#Denver now has a combination bar and shoe store. Nice space and pretty drinks though.

Shot #onassignment for @dnvrite

#denverite #303 #5280 #denvereats #milehighcity
#Denver now has a combination bar and shoe store. Nice space and pretty drinks though.

Shot #onassignment for @dnvrite

#denverite #303 #5280 #denvereats #milehighcity
#Denver now has a combination bar and shoe store. Nice space and pretty drinks though.

Shot #onassignment for @dnvrite

#denverite #303 #5280 #denvereats #milehighcity
More Denverites spend a third of their income on rent now than at the peak of the recession:

Alana Romans moved to #Denver in 2016 with a bachelor’s degree and a sense of idealism. She landed an apartment in #Highland and a job at a nonprofit, the Urban Land Conservancy, where she hoped to make a positive impact on the local community through their work developing affordable real estate.

At the end of her first year lease, Romans’ landlord notified her that her rent would increase –a lot — so she decided to move. Romans said she was lucky she had family nearby to support her as she figured out what to do next, but she was still shocked by the price hike. And that’s when it hit her: this millennial go-getter was in the same boat as many of the families her employer works to serve. “I’m a cost-burdened household,” she said.

Someone who is “cost-burdened” in this case is someone who pays 30 percent or more of their income on rent.

If you live in Denver right now, there’s nearly a fifty-fifty chance that you, too, are cost burdened.

A study out today from Apartment List shows how populations of cost-burdened residents have fluctuated in cities across the nation since the 2008 financial crisis. Many cities now have a smaller proportion of cost-burdened residents, the report says, while Denver is one of only nine cities studied whose residents today are more likely to be cost-burdened than a decade ago.

The big difference between a working-class family and someone like Alana Romans is her ability to grow out of her tough financial situation. “I really want to go places in my career,” Romans said. At 26 years old, she sees herself as putting in work that will someday result in financial stability. For cost-burdened parents who are already working multiple jobs, she said, that kind of social mobility might not be possible.

Story by Kevin Beaty - it's been shortened here, you can get the full scoop in our morning newsletter. Sign-up link in bio!

#denverite #303 #5280 #milehighcity
More Denverites spend a third of their income on rent now than at the peak of the recession: Alana Romans moved to #Denver  in 2016 with a bachelor’s degree and a sense of idealism. She landed an apartment in #Highland  and a job at a nonprofit, the Urban Land Conservancy, where she hoped to make a positive impact on the local community through their work developing affordable real estate. At the end of her first year lease, Romans’ landlord notified her that her rent would increase –a lot — so she decided to move. Romans said she was lucky she had family nearby to support her as she figured out what to do next, but she was still shocked by the price hike. And that’s when it hit her: this millennial go-getter was in the same boat as many of the families her employer works to serve. “I’m a cost-burdened household,” she said. Someone who is “cost-burdened” in this case is someone who pays 30 percent or more of their income on rent. If you live in Denver right now, there’s nearly a fifty-fifty chance that you, too, are cost burdened. A study out today from Apartment List shows how populations of cost-burdened residents have fluctuated in cities across the nation since the 2008 financial crisis. Many cities now have a smaller proportion of cost-burdened residents, the report says, while Denver is one of only nine cities studied whose residents today are more likely to be cost-burdened than a decade ago. The big difference between a working-class family and someone like Alana Romans is her ability to grow out of her tough financial situation. “I really want to go places in my career,” Romans said. At 26 years old, she sees herself as putting in work that will someday result in financial stability. For cost-burdened parents who are already working multiple jobs, she said, that kind of social mobility might not be possible. Story by Kevin Beaty - it's been shortened here, you can get the full scoop in our morning newsletter. Sign-up link in bio! #denverite  #303  #5280  #milehighcity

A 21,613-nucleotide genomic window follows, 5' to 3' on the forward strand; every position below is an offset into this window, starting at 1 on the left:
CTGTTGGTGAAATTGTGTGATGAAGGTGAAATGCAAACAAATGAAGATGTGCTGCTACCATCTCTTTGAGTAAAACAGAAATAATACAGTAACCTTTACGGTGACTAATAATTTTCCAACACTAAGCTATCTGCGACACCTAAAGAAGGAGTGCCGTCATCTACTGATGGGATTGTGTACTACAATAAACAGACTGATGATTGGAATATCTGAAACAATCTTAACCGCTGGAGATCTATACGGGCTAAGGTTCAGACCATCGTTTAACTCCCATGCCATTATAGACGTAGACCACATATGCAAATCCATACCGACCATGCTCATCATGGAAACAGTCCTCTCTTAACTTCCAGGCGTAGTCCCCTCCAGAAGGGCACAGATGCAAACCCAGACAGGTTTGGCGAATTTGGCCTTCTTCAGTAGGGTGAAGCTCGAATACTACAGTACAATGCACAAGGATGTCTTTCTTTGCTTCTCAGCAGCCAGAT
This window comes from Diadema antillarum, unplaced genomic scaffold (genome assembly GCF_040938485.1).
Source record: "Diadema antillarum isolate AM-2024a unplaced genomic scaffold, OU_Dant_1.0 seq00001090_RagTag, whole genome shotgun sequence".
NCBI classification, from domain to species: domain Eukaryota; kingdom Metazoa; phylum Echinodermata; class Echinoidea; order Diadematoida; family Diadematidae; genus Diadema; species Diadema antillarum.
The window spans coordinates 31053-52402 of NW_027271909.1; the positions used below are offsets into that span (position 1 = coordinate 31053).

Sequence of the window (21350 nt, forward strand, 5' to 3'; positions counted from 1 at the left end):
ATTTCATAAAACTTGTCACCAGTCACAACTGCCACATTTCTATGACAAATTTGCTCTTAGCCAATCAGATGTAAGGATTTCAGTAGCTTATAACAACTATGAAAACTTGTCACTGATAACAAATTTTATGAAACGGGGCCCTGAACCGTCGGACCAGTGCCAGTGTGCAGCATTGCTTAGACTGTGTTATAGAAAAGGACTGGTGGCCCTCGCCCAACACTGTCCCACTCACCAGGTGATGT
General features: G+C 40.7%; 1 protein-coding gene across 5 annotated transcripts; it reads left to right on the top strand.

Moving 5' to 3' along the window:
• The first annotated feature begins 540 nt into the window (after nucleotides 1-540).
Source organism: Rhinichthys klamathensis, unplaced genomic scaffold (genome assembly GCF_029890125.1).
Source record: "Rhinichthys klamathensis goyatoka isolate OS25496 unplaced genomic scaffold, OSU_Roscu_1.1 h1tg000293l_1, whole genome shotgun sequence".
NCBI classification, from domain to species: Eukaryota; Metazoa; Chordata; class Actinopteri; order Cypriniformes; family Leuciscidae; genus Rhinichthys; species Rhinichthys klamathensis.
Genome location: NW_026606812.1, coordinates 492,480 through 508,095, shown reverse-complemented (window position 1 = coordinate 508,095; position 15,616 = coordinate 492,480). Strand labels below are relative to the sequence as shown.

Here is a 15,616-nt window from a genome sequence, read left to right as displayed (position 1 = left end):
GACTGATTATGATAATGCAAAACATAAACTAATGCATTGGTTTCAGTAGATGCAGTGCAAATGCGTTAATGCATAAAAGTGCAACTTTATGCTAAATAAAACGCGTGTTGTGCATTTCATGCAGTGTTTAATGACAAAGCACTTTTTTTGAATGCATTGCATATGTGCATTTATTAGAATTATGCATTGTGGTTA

Fall running 🍁 ft my chicken legs and @peopleforbikes #outdoorbeginner
SneekEazy opens on Broadway, bringing the first combination bar and sneaker shop to Denver:

How many cocktails would it take to convince you to drop $2,500 on a pair of Jordans?